The process of competition between firms in a market bears absolutely no economic resemblance whatever to ‘competition’ between jurisdictions on tax. The former is generally beneficial, while the latter is always harmful.
Think about it like this. When a company cannot compete it goes bust and another, better one, takes its place. For all the pain involved, this ‘creative destruction’ weeds out bad firms and is a source of capitalism’s dynamism. But what do you get if a country cannot “compete?” A failed state? As Wolf (again) puts it, “the notion of the competitiveness of countries, on the model of the competitiveness of companies, is nonsense.”
Countries do ‘compete’ in meaningful ways, however. The World Economic Forum (WEF)’s Global Competitiveness Report ranks countries on 12 ‘pillars’ of competitiveness such as infrastructure, healthcare, education, technological readiness and more – factors that depend heavily on tax revenues. Of the WEF’s four most ‘competitive’ countries in 2011, two – Sweden and Finland – are among the world’s highest tax countries; and in general, the less competitive (developing) countries tend to have the lowest taxes as a share of national income.
There is no clear empirical link between corporate tax rates and true economic competitiveness either. This stands to reason: investors’ prime concerns in a country are usually things like political and economic stability, access to sizeable markets, infrastructure, or a healthy and educated and workforce. Surveys regularly show that tax comes some way down the list of factors.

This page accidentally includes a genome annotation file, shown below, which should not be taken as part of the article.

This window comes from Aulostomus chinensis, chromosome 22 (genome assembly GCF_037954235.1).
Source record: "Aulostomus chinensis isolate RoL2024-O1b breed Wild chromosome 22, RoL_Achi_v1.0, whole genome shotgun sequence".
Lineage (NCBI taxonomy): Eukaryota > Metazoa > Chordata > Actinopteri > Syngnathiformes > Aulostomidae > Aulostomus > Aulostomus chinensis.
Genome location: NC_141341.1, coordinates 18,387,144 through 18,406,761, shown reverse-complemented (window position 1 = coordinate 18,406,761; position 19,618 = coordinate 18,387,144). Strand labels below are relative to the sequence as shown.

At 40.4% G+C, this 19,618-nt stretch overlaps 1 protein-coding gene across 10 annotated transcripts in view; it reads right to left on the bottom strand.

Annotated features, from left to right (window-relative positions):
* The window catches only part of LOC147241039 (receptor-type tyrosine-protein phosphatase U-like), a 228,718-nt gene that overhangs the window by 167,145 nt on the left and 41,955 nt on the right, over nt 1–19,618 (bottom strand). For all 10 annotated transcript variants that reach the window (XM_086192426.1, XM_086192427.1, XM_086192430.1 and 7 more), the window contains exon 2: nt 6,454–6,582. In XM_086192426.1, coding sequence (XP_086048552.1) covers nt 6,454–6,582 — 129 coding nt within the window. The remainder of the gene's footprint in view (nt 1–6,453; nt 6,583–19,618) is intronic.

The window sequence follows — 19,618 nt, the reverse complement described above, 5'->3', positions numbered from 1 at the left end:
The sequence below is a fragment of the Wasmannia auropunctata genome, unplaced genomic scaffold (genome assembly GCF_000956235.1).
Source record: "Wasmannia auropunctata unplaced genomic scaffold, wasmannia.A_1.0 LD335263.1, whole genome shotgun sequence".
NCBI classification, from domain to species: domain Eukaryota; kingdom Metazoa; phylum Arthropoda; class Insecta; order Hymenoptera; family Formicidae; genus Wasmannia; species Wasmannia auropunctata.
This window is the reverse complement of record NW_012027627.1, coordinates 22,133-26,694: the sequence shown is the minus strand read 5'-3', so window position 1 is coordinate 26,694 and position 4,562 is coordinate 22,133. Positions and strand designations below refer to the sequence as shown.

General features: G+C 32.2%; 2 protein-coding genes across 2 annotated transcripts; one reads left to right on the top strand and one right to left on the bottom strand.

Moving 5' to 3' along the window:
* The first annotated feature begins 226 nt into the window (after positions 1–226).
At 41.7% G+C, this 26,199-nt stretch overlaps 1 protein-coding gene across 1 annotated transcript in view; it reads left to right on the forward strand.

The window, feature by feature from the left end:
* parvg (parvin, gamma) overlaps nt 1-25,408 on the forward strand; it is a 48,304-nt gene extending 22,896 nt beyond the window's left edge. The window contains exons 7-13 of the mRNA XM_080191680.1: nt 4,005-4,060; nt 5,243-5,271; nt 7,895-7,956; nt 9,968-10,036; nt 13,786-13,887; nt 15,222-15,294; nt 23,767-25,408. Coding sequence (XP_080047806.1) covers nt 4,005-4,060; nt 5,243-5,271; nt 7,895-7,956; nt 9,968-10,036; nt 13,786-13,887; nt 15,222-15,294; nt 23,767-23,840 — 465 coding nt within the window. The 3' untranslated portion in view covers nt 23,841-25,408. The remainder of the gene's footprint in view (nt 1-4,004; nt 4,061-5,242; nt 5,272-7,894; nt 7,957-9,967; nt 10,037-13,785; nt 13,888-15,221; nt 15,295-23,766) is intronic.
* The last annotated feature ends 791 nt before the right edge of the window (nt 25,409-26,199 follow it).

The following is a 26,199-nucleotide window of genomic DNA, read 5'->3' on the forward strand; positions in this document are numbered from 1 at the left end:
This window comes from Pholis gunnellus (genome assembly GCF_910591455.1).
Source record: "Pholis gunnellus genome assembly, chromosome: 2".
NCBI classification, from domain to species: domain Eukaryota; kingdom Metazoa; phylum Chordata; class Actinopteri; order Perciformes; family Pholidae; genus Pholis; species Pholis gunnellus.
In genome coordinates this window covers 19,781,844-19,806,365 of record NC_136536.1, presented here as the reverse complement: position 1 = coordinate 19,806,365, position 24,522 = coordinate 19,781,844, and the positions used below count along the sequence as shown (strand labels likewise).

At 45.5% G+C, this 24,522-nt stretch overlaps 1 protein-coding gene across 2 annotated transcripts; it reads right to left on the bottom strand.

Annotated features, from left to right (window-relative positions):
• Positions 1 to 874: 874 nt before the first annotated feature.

This kind of “competition’ between jurisdictions is always pernicious. Here is why.
This ‘competition’ constantly puts governments under pressure to cut taxes on mobile capital (such as on corporations), for fear it will shift elsewhere. But it is the wealthiest sections of society that realise their income and gains in this form. So tax ‘competition’ inevitably implies lower taxes on the wealthy. Poorer sections of society must then make that up for them, either through higher taxes or poorer services.
Moreover, if corporate tax rates (big and small) are cut far below the top rate of income tax, then wealthy individuals will shift income into forms that will attract the lower corporate tax rate. So this increases pressure on governments to cut top income tax rates, further compressing the tax system away from the wishes of the electorate and from Adam Smith’s principle of basing tax rates on ability to pay. The poor pay more, the rich pay less.
In these times of soaring inequality, which is harmful in its own right, corporate tax cuts are therefore particularly worrisome.
The coalition government’s stated desire to “create the most competitive corporate tax regime in the G20” is therefore based upon an economic howler: woolly and ideologically-charged thinking, founded upon a basic confusion between the two diametrically opposing meanings of the word ‘competitive’.